On Fri, 30 Mar 2007 16:55:15 -0700, Donald J. HARLOW <[log in to unmask]> 

>There's one fundamental problem with all this,
>Rex. While the -AS, -IS and -OS endings all show
>*actions*, the participial suffixes show
>something quite different -- *states*. "dormasa"
>would be a perfectly legitimate word in classical
>Esperanto (we already occasionally use terms like
>"isa" and "osa" -- see the ads for the 2002 ELNA
>Congress in Sacramento), but it wouldn't mean quite the same as "dormanta".

So I've awkwardly reinvented the wheel yet again?  Obviously, I want to know more 
about this, as I've never encountered such usage  I've searched, but can't find the ad 
you're referring to.

>("kisatu" is also a legitimate word, though it
>would be rarely used, and means something like "u
>kisate" rather than "estu kisata". "kisu" is of
>course highly legitimate and, one supposes,
>commonly used in certain circles; but again it
>doesn't mean quite the same as "kisantu".)
>I am dubious about the esthetic value of the -T
>termination in "frapat". See Gaston Waringhien's
>snarls of distaste about a piece of Occi poetry
>which he quotes in "Lingvo kaj vivo" and which
>has a number of such terminating clicks.
>Actually, you can't always hear the -T ending,
>which can easily turn into a glottal stop, not a
>phonological staple of Esperanto or any other IAL
>wannabe that I can think of, including Ie and Ia,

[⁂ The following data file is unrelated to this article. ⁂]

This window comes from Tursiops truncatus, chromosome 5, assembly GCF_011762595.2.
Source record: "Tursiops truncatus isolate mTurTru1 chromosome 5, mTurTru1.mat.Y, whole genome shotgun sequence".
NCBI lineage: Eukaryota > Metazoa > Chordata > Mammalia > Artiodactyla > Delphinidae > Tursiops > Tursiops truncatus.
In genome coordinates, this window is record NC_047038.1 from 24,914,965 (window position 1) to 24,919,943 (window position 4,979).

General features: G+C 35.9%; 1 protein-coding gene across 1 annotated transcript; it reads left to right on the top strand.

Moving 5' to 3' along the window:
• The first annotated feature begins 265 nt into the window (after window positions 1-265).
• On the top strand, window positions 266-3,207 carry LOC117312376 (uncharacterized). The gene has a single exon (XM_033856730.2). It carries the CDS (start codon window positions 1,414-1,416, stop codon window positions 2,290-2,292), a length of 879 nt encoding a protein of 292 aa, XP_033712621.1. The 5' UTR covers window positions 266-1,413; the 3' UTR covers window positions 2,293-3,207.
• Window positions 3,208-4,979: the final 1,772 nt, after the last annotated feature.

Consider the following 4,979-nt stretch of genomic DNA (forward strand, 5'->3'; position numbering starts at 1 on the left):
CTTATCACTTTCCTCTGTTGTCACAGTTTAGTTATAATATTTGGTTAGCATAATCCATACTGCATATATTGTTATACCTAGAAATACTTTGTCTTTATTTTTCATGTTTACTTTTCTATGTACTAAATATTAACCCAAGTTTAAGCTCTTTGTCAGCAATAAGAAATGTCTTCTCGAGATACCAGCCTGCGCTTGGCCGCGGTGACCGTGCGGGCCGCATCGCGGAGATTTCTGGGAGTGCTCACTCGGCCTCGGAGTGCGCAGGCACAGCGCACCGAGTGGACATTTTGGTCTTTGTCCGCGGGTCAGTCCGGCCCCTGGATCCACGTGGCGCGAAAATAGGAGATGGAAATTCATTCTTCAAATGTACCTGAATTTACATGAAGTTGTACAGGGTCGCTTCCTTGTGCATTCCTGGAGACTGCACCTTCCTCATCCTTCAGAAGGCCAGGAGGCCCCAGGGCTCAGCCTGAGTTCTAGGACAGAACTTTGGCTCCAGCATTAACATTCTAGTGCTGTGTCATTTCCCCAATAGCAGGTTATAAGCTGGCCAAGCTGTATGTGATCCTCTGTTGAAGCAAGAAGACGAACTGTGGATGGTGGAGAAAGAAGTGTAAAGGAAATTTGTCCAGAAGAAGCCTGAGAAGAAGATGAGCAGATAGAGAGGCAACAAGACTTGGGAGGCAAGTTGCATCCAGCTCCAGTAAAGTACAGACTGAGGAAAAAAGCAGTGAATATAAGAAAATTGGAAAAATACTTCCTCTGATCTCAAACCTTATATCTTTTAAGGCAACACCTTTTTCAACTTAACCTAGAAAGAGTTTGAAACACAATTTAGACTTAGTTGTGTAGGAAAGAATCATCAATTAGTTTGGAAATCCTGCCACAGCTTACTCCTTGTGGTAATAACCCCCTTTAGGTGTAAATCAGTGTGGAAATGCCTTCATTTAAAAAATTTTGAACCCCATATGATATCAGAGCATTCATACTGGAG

>where the -T ending can appear (I believe).

Oh, me, too.  Don't like the -t ending all that much.  I was just trying to work within 
what's already there.  Probably it's taking things too far to have a whole set of passive 
endings, not least because any letter I can think of to base it on is busy doing something 
else or is, like you say, unesthetic by Eo standards.

And what you say about the present/timeless thing is very interesting.  It does jibe with a 
lot of other languages that way, of course, and seems offhand never to lead to ambiguity.

OTOH, is "mi estas dormanta" ambiguous?  I take it as signifying present tense in two 
ways, simply because all other Vs Vnta forms definitely mean something else, and the 
default is, thus, the present tense.

You say:
"Note: "li dormes" is unnecessary because "li 
dormas" already specifies only that the person is 
sleeping -- no beginning or end point is 
specified (this is more apparent in the 
participle, "dormanta", which also specifies no 
beginning or end of the sleep period -- "La 
Dormanta Belulino ... dormas, de kiam ni ne 
scias, gxis kiam ni ne scias, almenaux se ne alvenos princo por kisveki sxin").

So, could you say:

-anta = anytime at all
-inta = anytime before now
-onta = anytime after now

And, then, it seems that the 'present' endings are actually very context-based.  I mean, 
the bare sentence "Li dormas" is indeed ambiguous when taken out of context.  It could 
mean different things.

Kion Johano faras nun?  Li dormas.

Kiel Johano uzas cx tiun liton?  Li dormas.

I imagine all this has be exhaustively discussed somewhere, but I've never encountered it 
that I remember.

And i very much would like to see examples of -asa -isa -osa usage.  I'm curious about 
how it's thought of as differing from the nta endings.